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Asthma/18 month daughter with asthma


I have 18 month girl with respiratory viral infection and when she is awake she is better in herself playing and only a slight wheeze and crakle she is on 4 hr blue inhaler 10 puffs. Another consultant gave my daughter montelukast 4mg sachet a day for a year and she is also on clenil 100mg 1 puff morning and night .Her sat levels in day are about 96-98 which is good for asthmatics but at night they drop to 87-89 and stay at these figures. So she requires oxygen. A consultant today advised that this maybe her normal figure asleep and tried to discharge me even though her levels were not going above the 90's which I disagreed with as I don't have a sats machine at home and I wouldn't know if the sats drop to that level and don't have oxygen. She was born 2 weeks early in water pool with no complications. She did get bronchiolitis at 6 month old and were in hospital 15 nights as she kept needing oxygen at night .I have been in hospital for a week and I don't want to leave when she goes to sleep her levels drop below 90 O2 any help?

Good morning Paula,
   It sound that your child has RSV, Respiratory Syncytial Virus, the most common cause of bronchiolitis and pneumonia in children. There is a definite seasonal cycle to this virus, predominantly in the winter and spring of the climates you and I live in. As the child gets older, the attacks become less frequent, and often disappear when elementary school starts.  Daycare centers have been shown to have the highest level of attacks. Most commonly spread by coughing and sneezing, although coming into common surfaces with other infected individuals can also spread this virus. The need for hospitalization is about 1-2% of patients infected.
  I don't know what basis the therapy your child is on is being made. The meds your child is being treated with is not used for RSV. Has an evaluation been done by a pediatric pulmonologist or pediatric allergist? Do you know what blood work has been an IgE level, eosinophil levels, allergy testing?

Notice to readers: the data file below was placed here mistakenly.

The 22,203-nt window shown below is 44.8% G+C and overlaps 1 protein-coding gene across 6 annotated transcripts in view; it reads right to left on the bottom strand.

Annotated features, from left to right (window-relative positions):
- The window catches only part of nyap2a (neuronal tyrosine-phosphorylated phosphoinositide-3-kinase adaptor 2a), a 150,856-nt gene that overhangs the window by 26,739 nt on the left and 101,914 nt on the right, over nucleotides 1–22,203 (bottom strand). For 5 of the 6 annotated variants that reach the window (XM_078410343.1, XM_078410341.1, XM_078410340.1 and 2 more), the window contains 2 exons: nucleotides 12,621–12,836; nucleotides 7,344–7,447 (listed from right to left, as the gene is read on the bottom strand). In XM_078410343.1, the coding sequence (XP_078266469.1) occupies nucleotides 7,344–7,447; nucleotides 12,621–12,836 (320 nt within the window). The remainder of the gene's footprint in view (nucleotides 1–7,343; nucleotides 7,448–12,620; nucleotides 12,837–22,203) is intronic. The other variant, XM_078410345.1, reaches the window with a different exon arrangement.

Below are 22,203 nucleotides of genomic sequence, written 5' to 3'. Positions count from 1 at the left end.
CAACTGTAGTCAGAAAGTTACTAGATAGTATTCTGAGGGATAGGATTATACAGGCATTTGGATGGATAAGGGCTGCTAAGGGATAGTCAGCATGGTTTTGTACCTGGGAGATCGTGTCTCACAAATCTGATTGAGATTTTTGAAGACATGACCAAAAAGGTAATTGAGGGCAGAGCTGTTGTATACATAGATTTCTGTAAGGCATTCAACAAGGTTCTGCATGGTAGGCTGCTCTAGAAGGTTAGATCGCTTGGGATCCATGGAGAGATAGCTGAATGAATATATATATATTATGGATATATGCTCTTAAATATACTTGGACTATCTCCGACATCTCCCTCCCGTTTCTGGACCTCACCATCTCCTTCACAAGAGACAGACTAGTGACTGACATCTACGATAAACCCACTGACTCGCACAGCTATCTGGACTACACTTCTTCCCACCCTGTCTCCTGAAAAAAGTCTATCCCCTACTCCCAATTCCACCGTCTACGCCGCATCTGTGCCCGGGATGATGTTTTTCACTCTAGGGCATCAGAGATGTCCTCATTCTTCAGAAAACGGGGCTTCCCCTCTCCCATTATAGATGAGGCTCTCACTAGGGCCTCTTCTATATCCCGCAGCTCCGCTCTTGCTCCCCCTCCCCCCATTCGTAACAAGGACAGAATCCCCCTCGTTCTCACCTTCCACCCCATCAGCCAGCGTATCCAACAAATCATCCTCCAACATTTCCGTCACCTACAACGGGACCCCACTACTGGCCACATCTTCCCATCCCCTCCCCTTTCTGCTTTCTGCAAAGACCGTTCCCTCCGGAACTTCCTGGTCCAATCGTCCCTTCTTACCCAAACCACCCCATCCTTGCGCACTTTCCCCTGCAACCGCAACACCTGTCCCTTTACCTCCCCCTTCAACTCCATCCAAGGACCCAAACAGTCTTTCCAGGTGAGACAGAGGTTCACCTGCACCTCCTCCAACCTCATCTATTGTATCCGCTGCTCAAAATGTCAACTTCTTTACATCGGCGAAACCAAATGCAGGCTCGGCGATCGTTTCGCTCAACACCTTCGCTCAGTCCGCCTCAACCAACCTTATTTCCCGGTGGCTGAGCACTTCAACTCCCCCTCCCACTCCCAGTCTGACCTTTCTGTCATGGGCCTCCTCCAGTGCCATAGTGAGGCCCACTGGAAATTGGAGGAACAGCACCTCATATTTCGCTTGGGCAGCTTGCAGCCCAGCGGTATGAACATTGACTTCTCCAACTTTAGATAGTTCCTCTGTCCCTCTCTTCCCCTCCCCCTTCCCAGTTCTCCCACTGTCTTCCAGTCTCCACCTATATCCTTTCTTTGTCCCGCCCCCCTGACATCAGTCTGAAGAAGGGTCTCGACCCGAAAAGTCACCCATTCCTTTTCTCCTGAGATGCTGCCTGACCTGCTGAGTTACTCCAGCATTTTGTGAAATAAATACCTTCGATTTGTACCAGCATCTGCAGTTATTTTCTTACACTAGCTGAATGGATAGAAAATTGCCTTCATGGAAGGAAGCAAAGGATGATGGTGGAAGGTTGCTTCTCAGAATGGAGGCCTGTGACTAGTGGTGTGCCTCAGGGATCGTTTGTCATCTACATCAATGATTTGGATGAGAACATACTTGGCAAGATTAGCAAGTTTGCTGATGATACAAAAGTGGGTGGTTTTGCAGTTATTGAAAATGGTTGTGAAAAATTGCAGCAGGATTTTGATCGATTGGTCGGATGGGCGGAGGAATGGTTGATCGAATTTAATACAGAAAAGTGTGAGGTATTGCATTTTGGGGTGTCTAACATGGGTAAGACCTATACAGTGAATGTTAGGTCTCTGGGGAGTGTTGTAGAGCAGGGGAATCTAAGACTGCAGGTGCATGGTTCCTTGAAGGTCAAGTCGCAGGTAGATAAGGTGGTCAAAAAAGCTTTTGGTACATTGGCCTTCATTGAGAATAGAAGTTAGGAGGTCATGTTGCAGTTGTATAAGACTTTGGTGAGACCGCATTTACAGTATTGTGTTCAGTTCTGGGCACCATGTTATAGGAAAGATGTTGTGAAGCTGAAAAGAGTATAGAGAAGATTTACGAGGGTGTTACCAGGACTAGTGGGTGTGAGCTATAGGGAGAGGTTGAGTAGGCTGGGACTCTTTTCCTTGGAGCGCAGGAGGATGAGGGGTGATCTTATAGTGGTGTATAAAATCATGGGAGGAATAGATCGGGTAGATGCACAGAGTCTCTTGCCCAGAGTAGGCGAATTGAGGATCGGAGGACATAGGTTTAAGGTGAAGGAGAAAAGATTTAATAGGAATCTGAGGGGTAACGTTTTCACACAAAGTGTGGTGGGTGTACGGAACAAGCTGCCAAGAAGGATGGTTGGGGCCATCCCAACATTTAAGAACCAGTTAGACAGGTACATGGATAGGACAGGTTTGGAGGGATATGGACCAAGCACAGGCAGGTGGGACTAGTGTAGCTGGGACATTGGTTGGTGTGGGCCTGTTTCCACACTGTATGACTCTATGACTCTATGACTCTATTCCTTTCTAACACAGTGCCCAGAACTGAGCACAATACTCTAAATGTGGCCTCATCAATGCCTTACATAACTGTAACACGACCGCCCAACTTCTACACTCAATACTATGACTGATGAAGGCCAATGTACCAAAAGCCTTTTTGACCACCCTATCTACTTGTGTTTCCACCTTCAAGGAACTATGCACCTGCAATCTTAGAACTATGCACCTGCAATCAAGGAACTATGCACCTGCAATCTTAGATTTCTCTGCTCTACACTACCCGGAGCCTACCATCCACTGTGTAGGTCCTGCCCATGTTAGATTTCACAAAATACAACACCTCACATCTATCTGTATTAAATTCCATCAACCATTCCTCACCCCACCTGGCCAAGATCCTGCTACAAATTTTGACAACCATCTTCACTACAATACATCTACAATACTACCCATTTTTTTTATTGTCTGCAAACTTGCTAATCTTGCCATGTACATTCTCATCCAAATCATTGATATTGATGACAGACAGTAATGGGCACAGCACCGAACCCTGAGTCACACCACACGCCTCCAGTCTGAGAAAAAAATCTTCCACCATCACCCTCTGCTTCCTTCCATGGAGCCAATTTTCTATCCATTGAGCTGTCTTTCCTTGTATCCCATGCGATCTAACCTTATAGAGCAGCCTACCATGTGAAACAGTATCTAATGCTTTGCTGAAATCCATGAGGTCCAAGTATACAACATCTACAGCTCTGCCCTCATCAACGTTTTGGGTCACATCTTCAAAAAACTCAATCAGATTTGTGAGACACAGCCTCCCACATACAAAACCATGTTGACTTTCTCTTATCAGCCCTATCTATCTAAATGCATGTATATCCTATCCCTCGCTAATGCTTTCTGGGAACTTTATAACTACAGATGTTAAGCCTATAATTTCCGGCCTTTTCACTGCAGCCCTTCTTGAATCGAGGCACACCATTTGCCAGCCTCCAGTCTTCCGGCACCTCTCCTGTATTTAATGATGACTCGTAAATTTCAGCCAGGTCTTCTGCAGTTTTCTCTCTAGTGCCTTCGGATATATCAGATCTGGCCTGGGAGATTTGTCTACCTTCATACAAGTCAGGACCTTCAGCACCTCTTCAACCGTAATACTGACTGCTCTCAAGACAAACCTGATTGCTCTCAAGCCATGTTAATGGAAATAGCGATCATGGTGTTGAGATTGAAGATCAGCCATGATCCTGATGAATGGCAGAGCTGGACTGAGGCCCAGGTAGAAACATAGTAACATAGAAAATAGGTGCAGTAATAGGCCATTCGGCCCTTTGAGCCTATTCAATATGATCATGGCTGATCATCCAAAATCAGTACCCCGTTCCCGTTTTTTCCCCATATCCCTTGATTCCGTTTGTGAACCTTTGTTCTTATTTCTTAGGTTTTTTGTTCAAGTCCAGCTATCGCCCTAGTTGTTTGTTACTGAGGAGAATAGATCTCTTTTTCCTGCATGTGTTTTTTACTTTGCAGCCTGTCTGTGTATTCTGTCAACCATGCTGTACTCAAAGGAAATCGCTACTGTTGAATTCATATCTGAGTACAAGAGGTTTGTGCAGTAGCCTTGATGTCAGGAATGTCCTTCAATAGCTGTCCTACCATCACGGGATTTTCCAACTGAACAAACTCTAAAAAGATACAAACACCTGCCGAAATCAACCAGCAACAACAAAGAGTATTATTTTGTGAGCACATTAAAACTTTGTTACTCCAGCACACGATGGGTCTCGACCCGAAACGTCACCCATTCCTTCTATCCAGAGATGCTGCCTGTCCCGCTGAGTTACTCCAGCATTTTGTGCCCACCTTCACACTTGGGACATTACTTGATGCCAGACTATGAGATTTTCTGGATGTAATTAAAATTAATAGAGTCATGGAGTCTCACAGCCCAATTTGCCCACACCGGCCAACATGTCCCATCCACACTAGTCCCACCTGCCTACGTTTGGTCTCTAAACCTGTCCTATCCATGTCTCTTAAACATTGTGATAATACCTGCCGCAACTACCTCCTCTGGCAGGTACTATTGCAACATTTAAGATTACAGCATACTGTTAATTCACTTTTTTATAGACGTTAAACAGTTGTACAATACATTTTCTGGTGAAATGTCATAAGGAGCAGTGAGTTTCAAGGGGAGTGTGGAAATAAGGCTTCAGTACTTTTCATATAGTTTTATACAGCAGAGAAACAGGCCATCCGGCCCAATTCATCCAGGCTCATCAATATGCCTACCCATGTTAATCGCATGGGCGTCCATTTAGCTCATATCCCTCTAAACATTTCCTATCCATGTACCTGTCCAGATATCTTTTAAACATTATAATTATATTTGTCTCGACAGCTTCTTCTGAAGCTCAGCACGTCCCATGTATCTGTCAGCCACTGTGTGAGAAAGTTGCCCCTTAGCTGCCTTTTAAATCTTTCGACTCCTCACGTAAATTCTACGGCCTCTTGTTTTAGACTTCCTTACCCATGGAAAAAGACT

In regards to your childs oxygen levels, a pulse oximeter, that a finger is inserted into, is an inexpensive device..about $35 american. I would think there would be one in a pediatric size. If you are able to obtain one, then work with the pulmonologist as to the decision process to bring your child to the hospital based upon symptoms and pulse oximeter readings..
 Note: if allergy has been verified, what are her triggers, and are you doing everything you can to remove/reduce exposure?

If you have further questions, or additional information, please get back to me.




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Marc Rubin, RPh Asthma Educator


I have worked directly with patients as well as caregivers for over 30 years. Have made presentations throughout Illinois educating school nurses as well as the teaching and coaching staff of public schools about asthma, and how they should respond to these students needs. Presented a public education program on asthma through the US Department of Public Health. Specialize in helping guide asthmatic patients to take control of their disease in order to live a near-normal, fully active life.


Practicing pharmacist for 40 years, specializing in asthma and COPD for 12 years. Developed nationwide education to nurses, teachers and athletic coaches regarding asthma and exercise induced bronchospasm. In addition, and closer to home. my daughter has asthma, and my son has exercise induced bronchospasm. In addition, I serve on the boards and committees of a number of asthma organizations: Sports, Exercise and Fitness Committee of AAAAI, Population Health Committee and Sports Medicine Committee of ACAAI, Sports Medicine Committee of the World Allergy Association. Board of Directors of the Chicago Asthma Consortium, Board of Directors of the Christopher D. Redding Youth Asthma Foundation, as well as the advisory board of a medical education company, Emmi Solutions. Directly involved in the creation of public education programs for asthma, COPD and diabetes.

American Academy of Allergy, Asthma and Immunology / Sports Medicine Committee, American College of Allergy, Asthma and Immunology / Population Health Committee and Sports Medicine, American College of Chest Physicians, American Thoracic Society. World Allergy Association, Chicago Asthma Consortium / Professional Development Committee, Christopher D. Redding Youth Asthma Foundation, and Respiratory Health Association of Metropolitan Chicago: Development Committee for AE-C prep class, and presenter.

AAAAI PowerPoint on the new guidelines for EIB (Exercise Induced Bronchospasm), AAAAI Powerpoint on Asthma in School Setting for Teachers and Coaches, Annals of Allergy, Asthma and Immunology: Transition guide for teens with food allergies or asthma going out of the home to live independantly.

BScPharm, RPh, (NAECB Certified asthma educator in 2002), NIPCO Certified Respiratory Care Pharmacist

Past/Present Clients
Emmi Solutions, Chicago Next Level Health, Chicago

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